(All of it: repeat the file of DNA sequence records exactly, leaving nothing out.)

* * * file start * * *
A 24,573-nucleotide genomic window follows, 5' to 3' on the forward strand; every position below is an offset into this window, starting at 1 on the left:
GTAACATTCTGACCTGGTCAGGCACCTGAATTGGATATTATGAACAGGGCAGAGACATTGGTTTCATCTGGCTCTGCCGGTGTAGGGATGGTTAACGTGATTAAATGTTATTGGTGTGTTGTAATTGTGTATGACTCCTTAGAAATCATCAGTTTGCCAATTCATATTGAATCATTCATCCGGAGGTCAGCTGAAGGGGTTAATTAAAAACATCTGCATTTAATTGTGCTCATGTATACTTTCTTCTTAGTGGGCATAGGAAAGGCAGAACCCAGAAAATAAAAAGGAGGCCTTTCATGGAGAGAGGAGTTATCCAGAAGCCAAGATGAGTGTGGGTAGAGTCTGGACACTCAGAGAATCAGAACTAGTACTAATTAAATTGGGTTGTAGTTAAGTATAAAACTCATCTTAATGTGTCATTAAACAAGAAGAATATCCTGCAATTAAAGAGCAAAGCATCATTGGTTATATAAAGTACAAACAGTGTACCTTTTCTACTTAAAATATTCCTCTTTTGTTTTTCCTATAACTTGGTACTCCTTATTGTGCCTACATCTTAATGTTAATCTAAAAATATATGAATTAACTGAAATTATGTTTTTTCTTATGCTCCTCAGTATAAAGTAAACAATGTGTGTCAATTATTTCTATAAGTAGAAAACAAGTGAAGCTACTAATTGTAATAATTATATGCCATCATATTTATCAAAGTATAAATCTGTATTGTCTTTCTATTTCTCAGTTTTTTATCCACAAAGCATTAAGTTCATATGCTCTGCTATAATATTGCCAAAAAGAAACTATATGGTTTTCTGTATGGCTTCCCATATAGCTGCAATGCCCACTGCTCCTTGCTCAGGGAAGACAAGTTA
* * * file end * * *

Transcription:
A 24,573-nucleotide genomic window follows, 5' to 3' on the forward strand; every position below is an offset into this window, starting at 1 on the left:
GTAACATTCTGACCTGGTCAGGCACCTGAATTGGATATTATGAACAGGGCAGAGACATTGGTTTCATCTGGCTCTGCCGGTGTAGGGATGGTTAACGTGATTAAATGTTATTGGTGTGTTGTAATTGTGTATGACTCCTTAGAAATCATCAGTTTGCCAATTCATATTGAATCATTCATCCGGAGGTCAGCTGAAGGGGTTAATTAAAAACATCTGCATTTAATTGTGCTCATGTATACTTTCTTCTTAGTGGGCATAGGAAAGGCAGAACCCAGAAAATAAAAAGGAGGCCTTTCATGGAGAGAGGAGTTATCCAGAAGCCAAGATGAGTGTGGGTAGAGTCTGGACACTCAGAGAATCAGAACTAGTACTAATTAAATTGGGTTGTAGTTAAGTATAAAACTCATCTTAATGTGTCATTAAACAAGAAGAATATCCTGCAATTAAAGAGCAAAGCATCATTGGTTATATAAAGTACAAACAGTGTACCTTTTCTACTTAAAATATTCCTCTTTTGTTTTTCCTATAACTTGGTACTCCTTATTGTGCCTACATCTTAATGTTAATCTAAAAATATATGAATTAACTGAAATTATGTTTTTTCTTATGCTCCTCAGTATAAAGTAAACAATGTGTGTCAATTATTTCTATAAGTAGAAAACAAGTGAAGCTACTAATTGTAATAATTATATGCCATCATATTTATCAAAGTATAAATCTGTATTGTCTTTCTATTTCTCAGTTTTTTATCCACAAAGCATTAAGTTCATATGCTCTGCTATAATATTGCCAAAAAGAAACTATATGGTTTTCTGTATGGCTTCCCATATAGCTGCAATGCCCACTGCTCCTTGCTCAGGGAAGACAAGTTA